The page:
The Iceman had a certain future in any range of show disciplines and a life at stud afterward, given his pedigree and unique looks. What Fullerton saw from the young colt in the field, though, convinced her it was worth putting The Iceman on the long trailer ride, joining RFR Silver Crescent, by the same sire.
“He is the most agile animal I have ever met, and he’s competitive,” Fullerton said about The Iceman. “There are horses that when you start training them, they don’t get the game. They will run alongside the other horses, or they will run behind the other horses, and no amount of urging with hands, or legs, or a crop will get them to move out of position. They do not understand that the game is to catch and surpass. Some of them know it by instinct – Iceman and Crescent do it by instinct.
“A lot of stallions actually think they’ve got to herd the horses ahead of them. Not Iceman. He wants to be out in front saying, ‘I’m leading you to safety. Just follow me.’”
The Iceman debuted at Mount Pleasant as a 4-year-old, racing as a homebred for Pamela and trained by Jason. It wasn’t as easy as entering the gate. While Pamela went to painstaking lengths to vet out The Iceman’s genetic credentials, having the proverbial needle in the haystack meant starting from square one with a new, skeptical crowd.
He wants to be out in front saying, “I’m leading you to safety. Just follow me.”
“They said he doesn’t belong there; he’s not an Arabian,” she said. “There were a lot of people who said he’s not a real Arabian because he had blue eyes. I would say, ‘Do you know how long Arabians have been blood typing and DNA testing? It’s longer than any other breed in the U.S.’”
When he hit the track in competition for the first time on July 18, 2010, The Iceman’s blue eyes and pink nose were far from the only things that made him stand out from the crowd. Facing a racing breed that often looks less and less like the classic silhouette of an Arabian, The Iceman’s small size, dishy face, and flagging tail were a throwback.
The Iceman ran fourth of six in his first start, finishing 24 ¼ lengths behind the winner after a troubled start. He was eventually promoted to third, but after the race was declared official.
The colt made his second and final start later that month on July 25. It was a more competitive effort, with The Iceman breaking among the lead runners, and eventually settling into third, 5 ¼ lengths off the winner. Like his first start, The Iceman was promoted to second, putting him on the board in both of his career starts.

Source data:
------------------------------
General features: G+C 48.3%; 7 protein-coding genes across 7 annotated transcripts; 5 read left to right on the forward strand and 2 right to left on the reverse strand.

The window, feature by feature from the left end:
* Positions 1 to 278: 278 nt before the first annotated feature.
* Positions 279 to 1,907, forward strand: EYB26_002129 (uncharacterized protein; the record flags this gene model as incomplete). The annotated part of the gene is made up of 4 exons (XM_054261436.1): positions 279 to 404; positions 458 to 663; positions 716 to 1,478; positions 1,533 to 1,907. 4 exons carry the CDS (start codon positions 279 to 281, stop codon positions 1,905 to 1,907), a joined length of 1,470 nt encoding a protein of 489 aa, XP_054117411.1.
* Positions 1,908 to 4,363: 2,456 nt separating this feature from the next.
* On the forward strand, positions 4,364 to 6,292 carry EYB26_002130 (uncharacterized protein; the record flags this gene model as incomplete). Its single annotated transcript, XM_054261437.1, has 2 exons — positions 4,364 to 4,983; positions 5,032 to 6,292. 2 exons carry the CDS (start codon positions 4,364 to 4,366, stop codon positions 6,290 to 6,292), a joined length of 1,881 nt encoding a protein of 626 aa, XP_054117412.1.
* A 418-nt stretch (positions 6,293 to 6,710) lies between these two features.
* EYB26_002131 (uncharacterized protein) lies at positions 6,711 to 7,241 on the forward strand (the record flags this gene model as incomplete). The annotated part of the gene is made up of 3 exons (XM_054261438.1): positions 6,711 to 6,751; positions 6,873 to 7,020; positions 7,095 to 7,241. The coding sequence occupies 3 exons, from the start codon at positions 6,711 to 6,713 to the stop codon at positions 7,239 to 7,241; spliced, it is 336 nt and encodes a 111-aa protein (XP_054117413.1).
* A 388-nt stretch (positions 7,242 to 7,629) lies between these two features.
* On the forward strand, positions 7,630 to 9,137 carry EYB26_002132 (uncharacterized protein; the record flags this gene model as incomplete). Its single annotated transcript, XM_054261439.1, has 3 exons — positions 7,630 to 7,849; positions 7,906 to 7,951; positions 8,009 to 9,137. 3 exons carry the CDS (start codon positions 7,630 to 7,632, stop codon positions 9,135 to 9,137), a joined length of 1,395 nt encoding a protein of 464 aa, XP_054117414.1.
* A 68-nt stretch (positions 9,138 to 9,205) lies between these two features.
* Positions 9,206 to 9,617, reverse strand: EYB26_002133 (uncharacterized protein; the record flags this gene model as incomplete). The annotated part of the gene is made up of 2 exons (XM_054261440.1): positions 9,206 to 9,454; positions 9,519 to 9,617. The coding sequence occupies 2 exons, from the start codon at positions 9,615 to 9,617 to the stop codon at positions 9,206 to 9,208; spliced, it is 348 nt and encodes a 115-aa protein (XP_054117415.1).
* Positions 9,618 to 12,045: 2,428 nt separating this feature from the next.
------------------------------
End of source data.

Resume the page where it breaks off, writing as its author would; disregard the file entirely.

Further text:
While racing was Fullerton’s passion, it was difficult to gain a foothold in the Mount Pleasant colony, where the track’s best Arabian riders were usually spoken for by the regular trainers. Swimming against that current, paired with fatigue racing against the dominant French bloodlines, led the Fullertons to take their horses back to Wisconsin.
Though they were no longer among the pari-mutuel ranks, The Iceman and Silver Crescent were not yet done with racing. The Fullertons took their Arabians to the Richland County Fairgrounds, about 130 miles south of Athens, in September 2010 to run Arabian-exclusive heats and open-breed races.
As humble as Mount Pleasant Meadows was, the track shone with the majesty of Churchill Downs on the first Saturday in May compared with the central Wisconsin oval – small, tight, and without rails or a finish line. Starts were jog-ups made official by a whistle, and the riders’ stirrups wrapped low around their mounts’ ribs.
The Iceman raced twice that day, and finally got off the duck at the fairgrounds, besting stablemate RFR Polar Reign in a match race with an impressive rope-a-dope closing move.
The natural competitiveness of The Iceman shone through in that stretch drive. His blue eyes were even brighter, and his ears were pricked high as he drew away smoothly from Polar Reign. Perhaps it wasn’t as Fullerton planned, but for one lap in rural Wisconsin, the winning instinct she saw from the young horse in the field came through on the track.
In his other start, The Iceman was part of a four-horse field reuniting with Silver Crescent and Polar Reign. He took to the lead in that heat, but couldn’t keep it, eventually finishing third to Silver Crescent.
That was the end of Fullerton’s racetrack days for the time being, but her adventure with The Iceman was just beginning.